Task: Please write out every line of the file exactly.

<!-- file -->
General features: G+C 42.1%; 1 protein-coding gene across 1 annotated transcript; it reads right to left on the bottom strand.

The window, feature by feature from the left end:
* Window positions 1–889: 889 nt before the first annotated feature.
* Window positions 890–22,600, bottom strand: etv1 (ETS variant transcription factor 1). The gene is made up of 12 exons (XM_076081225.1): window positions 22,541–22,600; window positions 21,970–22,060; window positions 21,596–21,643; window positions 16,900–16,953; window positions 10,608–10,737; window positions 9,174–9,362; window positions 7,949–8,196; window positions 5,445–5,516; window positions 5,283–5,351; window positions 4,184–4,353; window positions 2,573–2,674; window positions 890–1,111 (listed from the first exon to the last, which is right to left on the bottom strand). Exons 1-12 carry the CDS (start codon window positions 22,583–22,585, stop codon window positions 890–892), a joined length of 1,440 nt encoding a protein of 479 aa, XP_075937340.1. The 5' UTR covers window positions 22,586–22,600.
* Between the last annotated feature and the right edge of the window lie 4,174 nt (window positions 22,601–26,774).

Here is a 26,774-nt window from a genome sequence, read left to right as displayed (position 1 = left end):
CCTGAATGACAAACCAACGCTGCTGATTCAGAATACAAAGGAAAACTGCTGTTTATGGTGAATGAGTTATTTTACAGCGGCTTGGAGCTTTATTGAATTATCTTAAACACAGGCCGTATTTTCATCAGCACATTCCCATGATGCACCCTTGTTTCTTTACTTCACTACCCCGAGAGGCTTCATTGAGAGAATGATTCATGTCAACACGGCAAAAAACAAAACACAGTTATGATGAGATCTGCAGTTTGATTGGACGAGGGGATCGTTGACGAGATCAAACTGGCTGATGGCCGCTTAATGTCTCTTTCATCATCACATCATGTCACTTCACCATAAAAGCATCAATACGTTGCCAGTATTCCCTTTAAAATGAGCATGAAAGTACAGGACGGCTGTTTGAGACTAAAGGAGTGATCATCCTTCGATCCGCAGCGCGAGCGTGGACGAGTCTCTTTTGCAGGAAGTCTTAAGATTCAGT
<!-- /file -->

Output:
General features: G+C 42.1%; 1 protein-coding gene across 1 annotated transcript; it reads right to left on the bottom strand.

The window, feature by feature from the left end:
* Window positions 1–889: 889 nt before the first annotated feature.
* Window positions 890–22,600, bottom strand: etv1 (ETS variant transcription factor 1). The gene is made up of 12 exons (XM_076081225.1): window positions 22,541–22,600; window positions 21,970–22,060; window positions 21,596–21,643; window positions 16,900–16,953; window positions 10,608–10,737; window positions 9,174–9,362; window positions 7,949–8,196; window positions 5,445–5,516; window positions 5,283–5,351; window positions 4,184–4,353; window positions 2,573–2,674; window positions 890–1,111 (listed from the first exon to the last, which is right to left on the bottom strand). Exons 1-12 carry the CDS (start codon window positions 22,583–22,585, stop codon window positions 890–892), a joined length of 1,440 nt encoding a protein of 479 aa, XP_075937340.1. The 5' UTR covers window positions 22,586–22,600.
* Between the last annotated feature and the right edge of the window lie 4,174 nt (window positions 22,601–26,774).

Here is a 26,774-nt window from a genome sequence, read left to right as displayed (position 1 = left end):
CCTGAATGACAAACCAACGCTGCTGATTCAGAATACAAAGGAAAACTGCTGTTTATGGTGAATGAGTTATTTTACAGCGGCTTGGAGCTTTATTGAATTATCTTAAACACAGGCCGTATTTTCATCAGCACATTCCCATGATGCACCCTTGTTTCTTTACTTCACTACCCCGAGAGGCTTCATTGAGAGAATGATTCATGTCAACACGGCAAAAAACAAAACACAGTTATGATGAGATCTGCAGTTTGATTGGACGAGGGGATCGTTGACGAGATCAAACTGGCTGATGGCCGCTTAATGTCTCTTTCATCATCACATCATGTCACTTCACCATAAAAGCATCAATACGTTGCCAGTATTCCCTTTAAAATGAGCATGAAAGTACAGGACGGCTGTTTGAGACTAAAGGAGTGATCATCCTTCGATCCGCAGCGCGAGCGTGGACGAGTCTCTTTTGCAGGAAGTCTTAAGATTCAGT